The infrastructure sector reacts to Osborne's big plans

 

While the infrastructure sector appears mostly positive about the devolution of business rates and the creation of a National Infrastructure Commission, key figures have warned of the risks attached.

Council directors’ body ADEPT, called for ‘no place to be left behind’ as the devolution of all £26bn of local business rates to councils is set to transform the nature of local government’s financial landscape.

Simon Neilson, chair of ADEPT’s planning, regeneration and housing board, welcomed the idea in principle as a means to help council officers ‘plan, prepare and grow successful local places with much more certainty in future’.

‘However, we also recognise the current system of business rates is deeply flawed; and local funding based on business rates alone could create some perverse incentives for land use in local communities,’ he added.

‘There is also a very real risk of a postcode lottery in local government funding based upon the health of your business rate base; the haves will flourish at the expense of the have nots.’

Government sources have confirmed that there will be a redistribution mechanism attached to the devolved funding to support less affluent areas although no details have been released yet.

On the subject of the National Infrastructure Commission (NIC), Mr Neilson added that ‘we must guard against nationalising decision making at the expense of genuine devolution and localism. It will be a tricky balance to be struck and will be fascinating to watch.’

Richard Hayes, chief executive of the Institute of Highway Engineers, suggested that there could be a financial shift from rural to urban areas as a result of the full retention of business rates, although it did present a potential boost to local infrastructure investment.

He also warned against local government reorganisation by stealth, stating that with the added bonus of an infrastructure levy capability for city-regions with an elected major, councils were being encouraged to go down the route of large, combined authorities.

He also raised concerns over the role of LEPs in allowing the infrastructure levy to be raised, suggesting the bodies, which have representatives from councils and business on their boards, needed more transparency.

Areas with elected mayors will have to make a case that the levy needs to be raised and secure a majority vote in favour from the LEPs’ business members

‘We hear that LEPs work well in some places but sometimes they are not effective. In some areas it may not necessarily be the most appropriate people on these boards to make such decisions on infrastructure needs,’ he said.

He also called on the NIC to make demand management a top priority and cautioned against a focus solely on delivering major new schemes as it considers a 30-year vision for the UK’s infrastructure needs.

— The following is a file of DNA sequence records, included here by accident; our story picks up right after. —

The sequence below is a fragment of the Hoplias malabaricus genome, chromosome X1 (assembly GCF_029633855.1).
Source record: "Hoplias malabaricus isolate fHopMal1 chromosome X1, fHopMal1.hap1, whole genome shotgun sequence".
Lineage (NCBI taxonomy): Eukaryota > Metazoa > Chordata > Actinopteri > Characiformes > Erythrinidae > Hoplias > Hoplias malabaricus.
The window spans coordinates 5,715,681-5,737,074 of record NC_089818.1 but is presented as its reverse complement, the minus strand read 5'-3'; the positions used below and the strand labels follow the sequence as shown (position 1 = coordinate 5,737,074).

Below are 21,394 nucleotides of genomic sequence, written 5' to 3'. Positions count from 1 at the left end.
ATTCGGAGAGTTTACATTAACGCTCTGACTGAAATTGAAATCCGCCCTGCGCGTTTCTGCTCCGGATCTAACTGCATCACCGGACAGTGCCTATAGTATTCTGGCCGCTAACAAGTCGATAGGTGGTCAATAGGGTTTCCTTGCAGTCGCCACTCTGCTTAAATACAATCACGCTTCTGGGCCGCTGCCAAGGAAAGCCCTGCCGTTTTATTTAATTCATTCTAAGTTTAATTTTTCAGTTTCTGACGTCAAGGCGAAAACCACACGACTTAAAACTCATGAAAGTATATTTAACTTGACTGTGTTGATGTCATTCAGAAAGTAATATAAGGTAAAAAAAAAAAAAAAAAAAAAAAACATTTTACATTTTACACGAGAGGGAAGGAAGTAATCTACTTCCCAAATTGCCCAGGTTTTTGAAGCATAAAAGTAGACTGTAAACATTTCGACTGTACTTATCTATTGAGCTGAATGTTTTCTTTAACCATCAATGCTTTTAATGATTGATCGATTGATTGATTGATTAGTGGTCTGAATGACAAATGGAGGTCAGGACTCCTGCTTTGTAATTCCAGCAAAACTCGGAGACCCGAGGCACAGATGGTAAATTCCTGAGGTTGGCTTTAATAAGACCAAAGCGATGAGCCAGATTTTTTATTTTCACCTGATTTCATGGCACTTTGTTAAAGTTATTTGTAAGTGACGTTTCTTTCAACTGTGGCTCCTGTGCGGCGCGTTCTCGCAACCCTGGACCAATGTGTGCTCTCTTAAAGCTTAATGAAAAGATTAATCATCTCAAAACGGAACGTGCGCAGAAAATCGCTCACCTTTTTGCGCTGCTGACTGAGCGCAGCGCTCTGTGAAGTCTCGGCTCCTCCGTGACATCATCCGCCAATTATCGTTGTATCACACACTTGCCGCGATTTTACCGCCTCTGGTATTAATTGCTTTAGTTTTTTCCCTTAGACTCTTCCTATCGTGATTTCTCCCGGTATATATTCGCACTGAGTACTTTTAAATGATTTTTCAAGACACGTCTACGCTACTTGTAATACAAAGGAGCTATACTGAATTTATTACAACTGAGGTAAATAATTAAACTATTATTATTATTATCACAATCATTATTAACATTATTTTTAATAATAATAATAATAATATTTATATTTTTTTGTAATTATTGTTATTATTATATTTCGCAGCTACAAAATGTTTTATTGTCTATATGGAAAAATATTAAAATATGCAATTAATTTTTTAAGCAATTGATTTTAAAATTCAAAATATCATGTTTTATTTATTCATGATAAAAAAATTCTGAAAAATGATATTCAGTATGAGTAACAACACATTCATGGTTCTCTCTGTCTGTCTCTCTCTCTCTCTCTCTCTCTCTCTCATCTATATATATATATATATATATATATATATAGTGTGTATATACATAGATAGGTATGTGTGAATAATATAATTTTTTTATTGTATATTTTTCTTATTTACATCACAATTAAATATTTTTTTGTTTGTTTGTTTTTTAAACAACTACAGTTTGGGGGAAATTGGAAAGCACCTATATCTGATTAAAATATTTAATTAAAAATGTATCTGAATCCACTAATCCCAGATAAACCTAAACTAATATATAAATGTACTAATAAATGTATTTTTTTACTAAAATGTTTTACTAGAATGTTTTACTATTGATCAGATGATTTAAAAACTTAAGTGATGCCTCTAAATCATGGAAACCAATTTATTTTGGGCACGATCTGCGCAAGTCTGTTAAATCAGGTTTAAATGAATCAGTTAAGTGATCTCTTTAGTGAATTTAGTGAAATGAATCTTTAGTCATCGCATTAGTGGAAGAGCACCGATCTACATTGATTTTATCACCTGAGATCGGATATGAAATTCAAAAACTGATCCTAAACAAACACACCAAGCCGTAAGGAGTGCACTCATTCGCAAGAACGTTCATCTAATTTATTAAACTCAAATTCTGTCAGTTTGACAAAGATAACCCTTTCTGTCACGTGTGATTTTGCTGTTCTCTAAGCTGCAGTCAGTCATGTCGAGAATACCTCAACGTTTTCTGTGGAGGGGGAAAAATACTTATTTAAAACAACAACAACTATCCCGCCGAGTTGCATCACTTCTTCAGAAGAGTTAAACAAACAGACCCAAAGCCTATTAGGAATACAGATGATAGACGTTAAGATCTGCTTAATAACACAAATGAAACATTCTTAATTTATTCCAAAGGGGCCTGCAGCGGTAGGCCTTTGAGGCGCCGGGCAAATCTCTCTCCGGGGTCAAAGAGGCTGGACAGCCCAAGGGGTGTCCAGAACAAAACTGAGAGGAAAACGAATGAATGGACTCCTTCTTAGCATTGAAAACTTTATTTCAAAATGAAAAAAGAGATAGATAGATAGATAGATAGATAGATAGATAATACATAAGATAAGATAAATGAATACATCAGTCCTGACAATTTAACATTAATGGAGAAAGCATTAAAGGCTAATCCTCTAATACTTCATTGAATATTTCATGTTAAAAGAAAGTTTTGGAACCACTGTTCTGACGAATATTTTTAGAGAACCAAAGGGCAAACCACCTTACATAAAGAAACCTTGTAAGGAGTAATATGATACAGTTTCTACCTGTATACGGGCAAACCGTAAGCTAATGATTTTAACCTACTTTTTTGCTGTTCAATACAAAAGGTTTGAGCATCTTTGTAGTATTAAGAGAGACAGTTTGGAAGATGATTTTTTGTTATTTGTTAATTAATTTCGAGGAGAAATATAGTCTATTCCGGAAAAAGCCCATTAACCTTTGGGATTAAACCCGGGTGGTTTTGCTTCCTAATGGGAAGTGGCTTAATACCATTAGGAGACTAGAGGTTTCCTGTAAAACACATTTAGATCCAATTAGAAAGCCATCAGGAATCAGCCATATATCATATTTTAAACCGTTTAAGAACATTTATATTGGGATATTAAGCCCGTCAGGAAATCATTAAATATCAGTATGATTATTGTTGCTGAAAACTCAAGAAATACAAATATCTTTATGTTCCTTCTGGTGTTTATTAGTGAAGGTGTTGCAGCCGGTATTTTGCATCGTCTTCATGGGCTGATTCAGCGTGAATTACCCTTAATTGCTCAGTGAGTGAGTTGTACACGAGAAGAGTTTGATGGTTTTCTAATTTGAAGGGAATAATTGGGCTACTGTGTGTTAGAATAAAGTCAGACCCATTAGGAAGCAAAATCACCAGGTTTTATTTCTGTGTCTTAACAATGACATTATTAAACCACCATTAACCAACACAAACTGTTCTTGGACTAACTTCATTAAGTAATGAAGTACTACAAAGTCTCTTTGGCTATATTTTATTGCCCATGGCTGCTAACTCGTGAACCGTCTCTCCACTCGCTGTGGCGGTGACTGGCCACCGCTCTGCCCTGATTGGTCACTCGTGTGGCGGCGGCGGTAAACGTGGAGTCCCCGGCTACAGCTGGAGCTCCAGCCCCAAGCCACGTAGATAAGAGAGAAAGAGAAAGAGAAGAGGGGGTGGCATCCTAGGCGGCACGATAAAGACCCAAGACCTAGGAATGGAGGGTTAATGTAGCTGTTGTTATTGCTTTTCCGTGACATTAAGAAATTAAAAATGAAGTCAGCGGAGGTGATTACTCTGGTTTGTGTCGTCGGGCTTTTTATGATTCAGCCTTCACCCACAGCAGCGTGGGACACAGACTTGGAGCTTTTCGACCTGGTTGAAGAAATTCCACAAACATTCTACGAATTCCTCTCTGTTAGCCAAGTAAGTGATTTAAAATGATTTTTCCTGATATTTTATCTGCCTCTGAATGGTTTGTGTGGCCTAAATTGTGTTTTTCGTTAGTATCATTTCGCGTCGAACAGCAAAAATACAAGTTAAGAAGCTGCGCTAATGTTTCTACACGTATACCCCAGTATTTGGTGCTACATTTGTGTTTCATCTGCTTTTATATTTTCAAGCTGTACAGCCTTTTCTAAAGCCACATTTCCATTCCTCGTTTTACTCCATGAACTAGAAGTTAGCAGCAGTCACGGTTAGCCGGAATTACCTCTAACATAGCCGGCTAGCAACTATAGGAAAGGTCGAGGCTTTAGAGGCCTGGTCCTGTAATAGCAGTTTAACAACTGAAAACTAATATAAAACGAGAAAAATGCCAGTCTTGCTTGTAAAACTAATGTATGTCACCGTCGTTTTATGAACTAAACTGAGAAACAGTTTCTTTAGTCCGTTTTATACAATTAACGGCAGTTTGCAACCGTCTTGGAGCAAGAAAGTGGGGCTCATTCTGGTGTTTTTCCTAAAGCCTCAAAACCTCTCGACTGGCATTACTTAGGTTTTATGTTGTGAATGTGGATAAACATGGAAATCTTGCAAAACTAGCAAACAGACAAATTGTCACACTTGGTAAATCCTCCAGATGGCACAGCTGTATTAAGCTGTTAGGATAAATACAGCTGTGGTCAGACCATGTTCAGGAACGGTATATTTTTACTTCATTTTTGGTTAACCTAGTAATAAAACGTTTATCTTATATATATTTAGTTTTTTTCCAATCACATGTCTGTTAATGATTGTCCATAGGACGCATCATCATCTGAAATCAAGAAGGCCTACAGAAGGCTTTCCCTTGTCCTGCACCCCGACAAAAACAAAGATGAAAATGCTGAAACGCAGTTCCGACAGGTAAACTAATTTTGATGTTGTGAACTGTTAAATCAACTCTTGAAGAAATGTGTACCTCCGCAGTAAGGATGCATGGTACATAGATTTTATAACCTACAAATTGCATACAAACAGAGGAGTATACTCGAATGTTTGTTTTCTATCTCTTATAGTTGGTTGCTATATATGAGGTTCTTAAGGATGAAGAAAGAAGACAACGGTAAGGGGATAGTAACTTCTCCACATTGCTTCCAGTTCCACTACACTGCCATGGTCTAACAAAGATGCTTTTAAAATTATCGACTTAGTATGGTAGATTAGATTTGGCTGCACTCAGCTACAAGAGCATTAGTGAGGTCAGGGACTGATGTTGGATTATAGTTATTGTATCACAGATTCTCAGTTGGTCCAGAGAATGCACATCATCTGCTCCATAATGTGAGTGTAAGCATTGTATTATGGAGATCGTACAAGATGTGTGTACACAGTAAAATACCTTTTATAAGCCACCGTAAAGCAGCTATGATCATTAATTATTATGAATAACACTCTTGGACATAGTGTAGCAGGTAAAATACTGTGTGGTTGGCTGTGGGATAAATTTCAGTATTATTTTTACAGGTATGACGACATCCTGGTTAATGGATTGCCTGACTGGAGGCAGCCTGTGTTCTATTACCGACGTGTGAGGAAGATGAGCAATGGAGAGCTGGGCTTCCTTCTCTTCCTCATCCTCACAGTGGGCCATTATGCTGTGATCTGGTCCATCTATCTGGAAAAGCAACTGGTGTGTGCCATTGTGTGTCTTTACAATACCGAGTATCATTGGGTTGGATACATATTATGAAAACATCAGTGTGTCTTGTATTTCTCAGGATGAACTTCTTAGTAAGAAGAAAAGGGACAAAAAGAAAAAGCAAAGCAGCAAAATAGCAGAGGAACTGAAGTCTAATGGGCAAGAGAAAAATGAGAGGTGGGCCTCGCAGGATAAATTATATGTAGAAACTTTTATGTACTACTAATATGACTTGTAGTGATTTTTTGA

‘We don’t know what affect technology will have in 20-30 years time. We need to look at infrastructure as a wider issue than just the physical structures, including digital infrastructure for instance as a way to manage demand.

‘The Government talks about fixing the roof while the sun is shining but it seems like we are not fixing the roof but building a new conservatory. We have a finite amount of land. How many more of these major projects can we build?’

Howard Robinson, chief executive of the Road Surface Treatments Association (RSTA) responded to the announcement on business rates stating: ‘This is potentially good news for the maintenance of the local road network as it means that councils will have access to all of the business rates raised and will be able to direct where that money is used. Those councils who invest in the provision of a well-maintained road network will attract more businesses. More businesses means more business rates income.’

Speaking to Transport Network he raised concerns ‘for those that have less of a business community, I am not sure how they are going to cope’.

He also said that cutting back business rates to try and bring in more trade to the area could prove to be a ‘risky approach’ that would leave authorities with an infrastructure debt.

‘It is for local authorities to do the sums and work out what is right for them. There are still the same pressures on council budgets and there is no guarantee a cut in rates would work.’

In a statement on its website the Chartered Institution of Highways and Transportation, said: ‘CIHT believes that a logical compliment to an infrastructure commission is the development of a National Transport Strategy.

‘CIHT have long made the case to Government that the whole transport network is vital to the social and economic well-being of the UK and this will be helped if the infrastructure commission supports the development of a National Transport Strategy.’

 

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